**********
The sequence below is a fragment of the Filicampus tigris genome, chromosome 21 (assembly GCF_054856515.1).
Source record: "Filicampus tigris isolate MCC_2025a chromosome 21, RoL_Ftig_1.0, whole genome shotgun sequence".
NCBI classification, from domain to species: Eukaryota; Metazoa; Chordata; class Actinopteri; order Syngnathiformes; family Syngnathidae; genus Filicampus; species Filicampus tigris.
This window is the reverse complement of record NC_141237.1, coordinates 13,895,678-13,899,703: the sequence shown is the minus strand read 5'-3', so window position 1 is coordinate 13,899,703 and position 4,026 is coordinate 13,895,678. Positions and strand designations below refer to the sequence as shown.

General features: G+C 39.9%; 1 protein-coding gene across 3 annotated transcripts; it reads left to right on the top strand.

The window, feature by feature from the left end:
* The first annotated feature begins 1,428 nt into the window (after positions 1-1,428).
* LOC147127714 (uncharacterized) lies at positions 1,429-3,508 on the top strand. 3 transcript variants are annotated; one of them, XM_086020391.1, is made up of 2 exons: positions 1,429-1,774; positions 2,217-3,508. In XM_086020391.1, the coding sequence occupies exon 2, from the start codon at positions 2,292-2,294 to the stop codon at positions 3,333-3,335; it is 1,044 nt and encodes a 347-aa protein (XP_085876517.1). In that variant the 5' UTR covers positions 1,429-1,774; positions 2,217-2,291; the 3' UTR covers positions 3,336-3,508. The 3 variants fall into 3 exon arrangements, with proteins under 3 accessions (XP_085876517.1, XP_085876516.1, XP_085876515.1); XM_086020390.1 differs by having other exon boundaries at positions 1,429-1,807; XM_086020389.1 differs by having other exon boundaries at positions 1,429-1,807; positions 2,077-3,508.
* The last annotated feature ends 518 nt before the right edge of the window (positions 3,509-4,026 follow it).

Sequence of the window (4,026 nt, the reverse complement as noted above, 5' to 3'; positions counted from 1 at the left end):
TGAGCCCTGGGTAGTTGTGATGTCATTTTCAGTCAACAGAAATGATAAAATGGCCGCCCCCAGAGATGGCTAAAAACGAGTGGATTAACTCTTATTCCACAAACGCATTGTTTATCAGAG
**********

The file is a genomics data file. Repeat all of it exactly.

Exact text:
The sequence below is a fragment of the Filicampus tigris genome, chromosome 21 (assembly GCF_054856515.1).
Source record: "Filicampus tigris isolate MCC_2025a chromosome 21, RoL_Ftig_1.0, whole genome shotgun sequence".
NCBI classification, from domain to species: Eukaryota; Metazoa; Chordata; class Actinopteri; order Syngnathiformes; family Syngnathidae; genus Filicampus; species Filicampus tigris.
This window is the reverse complement of record NC_141237.1, coordinates 13,895,678-13,899,703: the sequence shown is the minus strand read 5'-3', so window position 1 is coordinate 13,899,703 and position 4,026 is coordinate 13,895,678. Positions and strand designations below refer to the sequence as shown.

General features: G+C 39.9%; 1 protein-coding gene across 3 annotated transcripts; it reads left to right on the top strand.

The window, feature by feature from the left end:
* The first annotated feature begins 1,428 nt into the window (after positions 1-1,428).
* LOC147127714 (uncharacterized) lies at positions 1,429-3,508 on the top strand. 3 transcript variants are annotated; one of them, XM_086020391.1, is made up of 2 exons: positions 1,429-1,774; positions 2,217-3,508. In XM_086020391.1, the coding sequence occupies exon 2, from the start codon at positions 2,292-2,294 to the stop codon at positions 3,333-3,335; it is 1,044 nt and encodes a 347-aa protein (XP_085876517.1). In that variant the 5' UTR covers positions 1,429-1,774; positions 2,217-2,291; the 3' UTR covers positions 3,336-3,508. The 3 variants fall into 3 exon arrangements, with proteins under 3 accessions (XP_085876517.1, XP_085876516.1, XP_085876515.1); XM_086020390.1 differs by having other exon boundaries at positions 1,429-1,807; XM_086020389.1 differs by having other exon boundaries at positions 1,429-1,807; positions 2,077-3,508.
* The last annotated feature ends 518 nt before the right edge of the window (positions 3,509-4,026 follow it).

Sequence of the window (4,026 nt, the reverse complement as noted above, 5' to 3'; positions counted from 1 at the left end):
TGAGCCCTGGGTAGTTGTGATGTCATTTTCAGTCAACAGAAATGATAAAATGGCCGCCCCCAGAGATGGCTAAAAACGAGTGGATTAACTCTTATTCCACAAACGCATTGTTTATCAGAG